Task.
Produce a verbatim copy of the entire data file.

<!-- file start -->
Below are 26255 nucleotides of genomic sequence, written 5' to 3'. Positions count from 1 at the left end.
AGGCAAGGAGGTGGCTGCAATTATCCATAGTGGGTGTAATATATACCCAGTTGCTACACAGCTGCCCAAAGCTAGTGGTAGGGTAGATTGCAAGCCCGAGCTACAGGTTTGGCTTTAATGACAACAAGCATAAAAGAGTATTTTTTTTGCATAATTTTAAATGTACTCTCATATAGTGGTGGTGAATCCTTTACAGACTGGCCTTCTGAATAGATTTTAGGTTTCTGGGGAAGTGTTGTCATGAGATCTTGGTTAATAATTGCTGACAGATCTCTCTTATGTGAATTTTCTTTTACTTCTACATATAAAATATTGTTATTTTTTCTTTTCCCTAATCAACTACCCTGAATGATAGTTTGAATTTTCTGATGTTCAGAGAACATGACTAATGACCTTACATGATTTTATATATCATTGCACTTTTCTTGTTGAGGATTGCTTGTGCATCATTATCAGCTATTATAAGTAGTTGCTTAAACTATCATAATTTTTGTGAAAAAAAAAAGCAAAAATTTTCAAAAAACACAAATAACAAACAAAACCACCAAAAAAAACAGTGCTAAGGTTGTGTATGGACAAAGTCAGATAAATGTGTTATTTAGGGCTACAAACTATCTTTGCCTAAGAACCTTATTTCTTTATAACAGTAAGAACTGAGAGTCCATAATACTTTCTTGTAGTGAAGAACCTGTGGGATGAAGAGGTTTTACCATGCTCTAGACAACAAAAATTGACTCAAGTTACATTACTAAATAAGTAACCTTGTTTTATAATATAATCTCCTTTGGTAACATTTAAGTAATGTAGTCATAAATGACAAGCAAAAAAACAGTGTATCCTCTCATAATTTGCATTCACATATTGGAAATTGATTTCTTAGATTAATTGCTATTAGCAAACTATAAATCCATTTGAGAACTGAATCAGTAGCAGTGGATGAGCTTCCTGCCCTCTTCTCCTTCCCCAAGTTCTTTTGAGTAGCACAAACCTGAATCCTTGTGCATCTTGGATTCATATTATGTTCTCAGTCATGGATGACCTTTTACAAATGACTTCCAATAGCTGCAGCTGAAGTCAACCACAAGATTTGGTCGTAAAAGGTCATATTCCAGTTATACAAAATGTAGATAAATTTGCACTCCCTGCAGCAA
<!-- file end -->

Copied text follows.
Below are 26255 nucleotides of genomic sequence, written 5' to 3'. Positions count from 1 at the left end.
AGGCAAGGAGGTGGCTGCAATTATCCATAGTGGGTGTAATATATACCCAGTTGCTACACAGCTGCCCAAAGCTAGTGGTAGGGTAGATTGCAAGCCCGAGCTACAGGTTTGGCTTTAATGACAACAAGCATAAAAGAGTATTTTTTTTGCATAATTTTAAATGTACTCTCATATAGTGGTGGTGAATCCTTTACAGACTGGCCTTCTGAATAGATTTTAGGTTTCTGGGGAAGTGTTGTCATGAGATCTTGGTTAATAATTGCTGACAGATCTCTCTTATGTGAATTTTCTTTTACTTCTACATATAAAATATTGTTATTTTTTCTTTTCCCTAATCAACTACCCTGAATGATAGTTTGAATTTTCTGATGTTCAGAGAACATGACTAATGACCTTACATGATTTTATATATCATTGCACTTTTCTTGTTGAGGATTGCTTGTGCATCATTATCAGCTATTATAAGTAGTTGCTTAAACTATCATAATTTTTGTGAAAAAAAAAAGCAAAAATTTTCAAAAAACACAAATAACAAACAAAACCACCAAAAAAAACAGTGCTAAGGTTGTGTATGGACAAAGTCAGATAAATGTGTTATTTAGGGCTACAAACTATCTTTGCCTAAGAACCTTATTTCTTTATAACAGTAAGAACTGAGAGTCCATAATACTTTCTTGTAGTGAAGAACCTGTGGGATGAAGAGGTTTTACCATGCTCTAGACAACAAAAATTGACTCAAGTTACATTACTAAATAAGTAACCTTGTTTTATAATATAATCTCCTTTGGTAACATTTAAGTAATGTAGTCATAAATGACAAGCAAAAAAACAGTGTATCCTCTCATAATTTGCATTCACATATTGGAAATTGATTTCTTAGATTAATTGCTATTAGCAAACTATAAATCCATTTGAGAACTGAATCAGTAGCAGTGGATGAGCTTCCTGCCCTCTTCTCCTTCCCCAAGTTCTTTTGAGTAGCACAAACCTGAATCCTTGTGCATCTTGGATTCATATTATGTTCTCAGTCATGGATGACCTTTTACAAATGACTTCCAATAGCTGCAGCTGAAGTCAACCACAAGATTTGGTCGTAAAAGGTCATATTCCAGTTATACAAAATGTAGATAAATTTGCACTCCCTGCAGCAA